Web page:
Review: J. K. Rowling – The Tales of Beedle the Bard

The Tales of Beedle the Bard
J. K. Rowling
This is a sort of bonus book of short stories that I believe was written to sustain interest in the Harry Potter books as the later tomes were produced. As it happened, I didn’t read this book or the other stand alone (Fantastic Beasts and Where To Find Them) until now.
So few stories! Five is not nearly enough for someone who likes new fairytales. I think the first (The Wizard and the Hopping Pot) is very similar to the wizards in Enid Blyton’s stories for children and the second (The Fountain of Fair Fortune) is definitely based on something I am familiar with, although I can’t think of which at the moment. ‘Babbity Rabbity and Her Cackling Stump’ reminds me a bit of the Emperor’s New Clothes, where the king is so dumb he doesn’t realise what he is being sold for. Finally, ‘The Tale of the Three Brothers’ is very familiar, but again, I can’t remember where from!
These are a lovely collection of children’s tales. Nothing upsetting, even for Muggles. I think that the highlight of these tales is the insight we get into the character of Dumbledore. It’s so nice to have a little more of him after so much focus on Harry.
It’s hard to say much about these because they are so short. A worthy addition to any Harry Potter lover’s bookshelf. I appreciate that this was a charity book – good on Rowling for trying to share her million with those millions that don’t have anything.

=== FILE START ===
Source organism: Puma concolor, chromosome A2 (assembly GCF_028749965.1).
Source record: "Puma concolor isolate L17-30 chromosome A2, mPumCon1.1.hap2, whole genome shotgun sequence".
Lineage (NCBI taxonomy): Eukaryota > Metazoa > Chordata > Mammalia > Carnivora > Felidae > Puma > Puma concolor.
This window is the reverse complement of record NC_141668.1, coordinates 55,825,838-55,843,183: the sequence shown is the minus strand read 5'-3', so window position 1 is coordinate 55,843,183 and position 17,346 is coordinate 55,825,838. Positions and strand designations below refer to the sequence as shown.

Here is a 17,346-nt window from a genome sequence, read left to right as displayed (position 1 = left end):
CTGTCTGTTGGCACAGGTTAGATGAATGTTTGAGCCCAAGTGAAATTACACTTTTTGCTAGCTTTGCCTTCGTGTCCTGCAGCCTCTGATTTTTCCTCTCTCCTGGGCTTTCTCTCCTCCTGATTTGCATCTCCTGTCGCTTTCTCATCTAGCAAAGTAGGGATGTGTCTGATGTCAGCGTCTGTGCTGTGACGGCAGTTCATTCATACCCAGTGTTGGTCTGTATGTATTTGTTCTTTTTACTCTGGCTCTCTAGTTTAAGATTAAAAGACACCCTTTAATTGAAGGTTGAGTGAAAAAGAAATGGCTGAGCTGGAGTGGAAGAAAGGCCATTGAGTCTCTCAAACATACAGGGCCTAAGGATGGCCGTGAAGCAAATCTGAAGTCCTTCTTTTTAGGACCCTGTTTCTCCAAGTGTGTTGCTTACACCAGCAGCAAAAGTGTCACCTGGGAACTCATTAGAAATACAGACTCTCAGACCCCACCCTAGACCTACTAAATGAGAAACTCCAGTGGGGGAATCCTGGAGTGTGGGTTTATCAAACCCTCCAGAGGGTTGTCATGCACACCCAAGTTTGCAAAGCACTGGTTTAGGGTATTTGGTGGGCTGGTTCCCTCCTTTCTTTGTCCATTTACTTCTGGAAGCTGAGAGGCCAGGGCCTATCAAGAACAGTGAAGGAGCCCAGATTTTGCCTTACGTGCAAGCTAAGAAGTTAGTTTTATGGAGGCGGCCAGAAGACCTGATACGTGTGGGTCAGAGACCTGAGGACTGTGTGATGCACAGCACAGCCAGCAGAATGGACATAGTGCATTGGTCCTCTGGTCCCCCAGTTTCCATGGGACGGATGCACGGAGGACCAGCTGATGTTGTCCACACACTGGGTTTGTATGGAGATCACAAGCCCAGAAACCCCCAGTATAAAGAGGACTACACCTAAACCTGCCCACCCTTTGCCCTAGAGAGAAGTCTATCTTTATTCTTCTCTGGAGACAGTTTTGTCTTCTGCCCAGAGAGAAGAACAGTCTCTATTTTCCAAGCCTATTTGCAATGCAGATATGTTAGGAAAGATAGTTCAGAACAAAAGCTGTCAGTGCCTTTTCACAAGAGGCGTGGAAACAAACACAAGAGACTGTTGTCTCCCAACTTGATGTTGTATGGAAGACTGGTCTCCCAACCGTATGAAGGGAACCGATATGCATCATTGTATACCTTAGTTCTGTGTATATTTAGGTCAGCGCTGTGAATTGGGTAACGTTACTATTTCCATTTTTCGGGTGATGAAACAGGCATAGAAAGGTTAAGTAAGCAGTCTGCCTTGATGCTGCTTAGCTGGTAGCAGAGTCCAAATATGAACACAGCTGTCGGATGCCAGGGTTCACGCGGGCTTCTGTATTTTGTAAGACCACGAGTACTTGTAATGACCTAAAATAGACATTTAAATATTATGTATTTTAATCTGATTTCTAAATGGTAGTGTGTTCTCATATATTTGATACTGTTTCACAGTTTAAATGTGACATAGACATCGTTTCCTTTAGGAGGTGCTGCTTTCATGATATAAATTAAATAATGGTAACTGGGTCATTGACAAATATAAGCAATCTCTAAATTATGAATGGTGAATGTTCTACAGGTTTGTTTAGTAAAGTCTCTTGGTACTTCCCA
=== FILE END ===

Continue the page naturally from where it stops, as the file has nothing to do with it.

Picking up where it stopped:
I guess people obsessed with the Harry Potter series will love this no matter what age they are. Really they are most age suitable for children, but people of any age could enjoy them. They don’t pretend to be anything too complicated, although of course there are some moral stories. But nothing too complicated!

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1 thought on “Review: J. K. Rowling – The Tales of Beedle the Bard

  1. This book was written after the seventh was published, seven hand made copies were made – six went to people closely involved with the series and the last was auctioned off for charity, and then later in the year it was released publicly, the proceeds as with Fantastic Beasts and Quidditch, also going to charity.<br /><br />It was the fairy tale mentioned in Deathly Hallows.<br /><br />Personally

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